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National Associaton of Realtors CEO Dale Stinton retiring, now seeking successor

(REAL ESTATE NEWS) NAR CEO Dale Stinton is set to retire after his successor is named. Stinton is known for his steady leadership and modernizing the nation’s largest trade group.

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Stinton stepping down

National Association of Realtors® CEO Dale Stinton will retire in 2017 after 36 years of service. An executive search firm in Chicago has been tasked with finding Stinton’s successor, and he will remain CEO until that person is named to oversee the transition. This is all expected to take place before the end of 2017.

Stinton has been CEO since November 2005, serving as CFO and CIO since 1998 and acting CEO and EVP in 1996. During his tenure as leader, he guided the creation of Realtor® University, and was President of NAR’s investment arm, Second Century Ventures. Stinton directed the growth of the Realtors® Property Resource and spearheading efforts to drive member participation in the association’s Realtor® Party to advocate issues and advance legislation at all levels of government.

Leading in a dark time

In a statement, NAR noted that Stinton “demonstrated exceptional leadership and business savvy in bringing continued success to the association and its members through one of the worst economic downturns in decades.”

“It was an honor to lead the nation’s largest and most influential trade association in partnership with NAR’s elected leaders, and I’m incredibly proud of what we have helped the association and our members achieve over the past decade as CEO,” said Stinton. “My 36 years at NAR have been challenging but always rewarding; the time is now for a new leader to take the reins.”

The Real Daily Founder and CEO, Benn Rosales said of Stinton, “in his tenure, he has modernized the National Association of Realtors and reinvigorated its purpose and direction by understanding the need to be socially vocal and unite its membership under the cause of homeownership. He set a stable foundation for Realtors in this century and the next.”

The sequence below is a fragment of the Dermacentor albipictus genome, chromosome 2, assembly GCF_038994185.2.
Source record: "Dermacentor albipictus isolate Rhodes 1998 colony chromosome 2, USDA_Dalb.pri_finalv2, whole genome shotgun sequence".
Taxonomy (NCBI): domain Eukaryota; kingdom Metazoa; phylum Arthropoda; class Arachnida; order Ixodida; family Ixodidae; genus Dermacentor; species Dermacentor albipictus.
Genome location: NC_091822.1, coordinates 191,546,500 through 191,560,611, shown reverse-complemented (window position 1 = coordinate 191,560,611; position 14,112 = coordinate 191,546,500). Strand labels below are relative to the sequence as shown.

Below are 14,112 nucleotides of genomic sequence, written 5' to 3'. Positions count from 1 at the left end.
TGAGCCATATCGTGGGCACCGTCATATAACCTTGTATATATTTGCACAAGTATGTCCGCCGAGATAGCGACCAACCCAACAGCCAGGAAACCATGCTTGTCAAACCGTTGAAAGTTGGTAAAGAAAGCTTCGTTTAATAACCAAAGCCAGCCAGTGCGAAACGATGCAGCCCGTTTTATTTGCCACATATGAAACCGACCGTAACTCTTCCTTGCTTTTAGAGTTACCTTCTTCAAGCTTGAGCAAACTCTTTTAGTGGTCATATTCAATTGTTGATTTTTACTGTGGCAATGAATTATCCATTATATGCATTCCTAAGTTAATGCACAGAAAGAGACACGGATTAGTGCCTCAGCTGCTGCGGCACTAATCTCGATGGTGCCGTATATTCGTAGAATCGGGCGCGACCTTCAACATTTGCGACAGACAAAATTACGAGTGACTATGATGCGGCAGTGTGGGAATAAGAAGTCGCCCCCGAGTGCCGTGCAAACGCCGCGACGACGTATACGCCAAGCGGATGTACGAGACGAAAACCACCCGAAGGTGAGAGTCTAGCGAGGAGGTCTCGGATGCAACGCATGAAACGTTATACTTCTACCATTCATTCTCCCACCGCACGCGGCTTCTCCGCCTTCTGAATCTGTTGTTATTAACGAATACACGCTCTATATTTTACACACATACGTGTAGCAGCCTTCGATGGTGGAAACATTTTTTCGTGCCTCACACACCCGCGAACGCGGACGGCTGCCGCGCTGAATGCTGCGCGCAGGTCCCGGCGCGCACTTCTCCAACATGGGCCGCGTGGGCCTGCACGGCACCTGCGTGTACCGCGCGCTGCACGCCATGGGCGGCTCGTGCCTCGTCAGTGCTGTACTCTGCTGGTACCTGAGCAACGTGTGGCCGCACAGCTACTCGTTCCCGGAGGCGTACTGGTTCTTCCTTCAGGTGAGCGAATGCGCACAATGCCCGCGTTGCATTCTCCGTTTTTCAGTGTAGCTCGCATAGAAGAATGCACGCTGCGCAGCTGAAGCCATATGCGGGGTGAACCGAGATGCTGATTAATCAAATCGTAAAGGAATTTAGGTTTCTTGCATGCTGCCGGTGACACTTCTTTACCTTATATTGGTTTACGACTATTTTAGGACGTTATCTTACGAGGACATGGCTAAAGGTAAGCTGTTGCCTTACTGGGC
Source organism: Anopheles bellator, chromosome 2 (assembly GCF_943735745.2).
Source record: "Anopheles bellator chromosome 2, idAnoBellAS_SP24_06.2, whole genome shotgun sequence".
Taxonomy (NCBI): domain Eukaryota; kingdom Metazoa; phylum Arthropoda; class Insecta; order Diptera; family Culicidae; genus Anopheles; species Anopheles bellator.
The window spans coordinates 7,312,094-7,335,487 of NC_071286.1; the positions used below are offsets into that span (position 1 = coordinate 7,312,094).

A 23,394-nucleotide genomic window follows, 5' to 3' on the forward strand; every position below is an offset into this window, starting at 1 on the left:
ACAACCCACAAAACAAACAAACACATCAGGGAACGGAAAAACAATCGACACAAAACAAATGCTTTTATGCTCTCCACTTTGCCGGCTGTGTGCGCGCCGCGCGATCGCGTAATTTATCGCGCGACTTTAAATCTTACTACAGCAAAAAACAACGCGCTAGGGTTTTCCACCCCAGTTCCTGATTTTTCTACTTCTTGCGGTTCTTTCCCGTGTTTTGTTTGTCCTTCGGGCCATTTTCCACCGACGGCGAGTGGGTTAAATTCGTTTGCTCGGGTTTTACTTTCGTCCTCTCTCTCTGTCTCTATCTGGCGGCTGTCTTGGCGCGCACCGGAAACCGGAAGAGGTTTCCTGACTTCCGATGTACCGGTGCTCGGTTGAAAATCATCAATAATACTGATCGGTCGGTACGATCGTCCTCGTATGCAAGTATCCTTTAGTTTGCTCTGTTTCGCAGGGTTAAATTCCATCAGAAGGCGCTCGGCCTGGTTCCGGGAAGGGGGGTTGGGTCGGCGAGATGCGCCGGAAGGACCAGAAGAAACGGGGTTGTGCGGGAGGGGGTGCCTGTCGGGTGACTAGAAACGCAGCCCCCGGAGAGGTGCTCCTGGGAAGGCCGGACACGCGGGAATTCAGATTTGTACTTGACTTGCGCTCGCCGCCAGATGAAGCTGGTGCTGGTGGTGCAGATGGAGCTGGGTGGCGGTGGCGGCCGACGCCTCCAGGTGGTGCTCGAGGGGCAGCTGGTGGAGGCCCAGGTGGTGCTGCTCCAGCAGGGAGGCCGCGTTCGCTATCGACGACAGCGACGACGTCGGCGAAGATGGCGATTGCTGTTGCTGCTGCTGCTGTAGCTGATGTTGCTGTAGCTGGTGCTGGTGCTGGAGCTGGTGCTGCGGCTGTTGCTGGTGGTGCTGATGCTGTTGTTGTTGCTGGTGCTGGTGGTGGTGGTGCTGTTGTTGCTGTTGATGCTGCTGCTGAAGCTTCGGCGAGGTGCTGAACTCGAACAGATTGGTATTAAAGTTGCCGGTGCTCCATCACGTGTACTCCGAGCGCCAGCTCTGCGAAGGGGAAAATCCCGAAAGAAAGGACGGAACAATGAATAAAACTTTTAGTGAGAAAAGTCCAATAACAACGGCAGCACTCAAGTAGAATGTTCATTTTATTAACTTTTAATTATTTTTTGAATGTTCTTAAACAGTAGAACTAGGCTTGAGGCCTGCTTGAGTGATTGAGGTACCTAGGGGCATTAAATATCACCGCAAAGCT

“Although Stinton and I sometimes disagree on policy, he always listened to my concerns,” Rosales added. “In those conversations, we realized our ideals were aligned. Despite initial differences, in the end he was a listener, and our visions for the future of real estate were similar. His successor has exorbitantly big shoes to fill.”

“On a personal note,” Rosales concludes, “Dale will be sorely missed, however, I look forward to working with the next leader on membership and homeownership issues.”

The search party is on

A diverse member search committee has been appointed to work with Heidrick & Struggles, a premier provider of executive search, leadership consulting and culture shaping worldwide, to recruit candidates for the CEO position; NAR 2015 president Chris Polychron is serving as chair and 2003 president Cathy Whatley is vice chair.

“Dale Stinton has had a long and distinguished career at NAR and has made immense contributions to the association, and we thank him for his service,” said Polychron. “This continues to be a dynamic time for the association and the industry, and I am confident that we will find and hire the best candidate to position NAR for long-term success as it continues the important role of advocating for Realtor® members, consumers and the industry.”

Image via T3.

Tara Steele is the News Director at The American Genius, covering entrepreneur, real estate, technology news and everything in between. If you'd like to reach Tara with a question, comment, press release or hot news tip, simply click the link below.

Business News

Price-predictable subscription to legal help for startups

(BUSINESS) Startups in growth mode need extra help, and legal services is not where successful companies cut corners. Check out this subscription option for your growing company.

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If you’re running your own business or are planning to start one, legal help is probably low on your list.

Most of us have access to free resources from your local Chamber of Commerce or state website, or may have a “friend” who can help you with the forms and other things.

For a lot of things, a DIY attitude won’t cost you much. You could float your own drywall for example. But when it comes to the law, you must trust an expert. Trying to cut corners on legal expenses can cost you a lot in terms of liability or lead to a few headaches, disputes, and litigations. And even if it didn’t cost money, it will cost you time.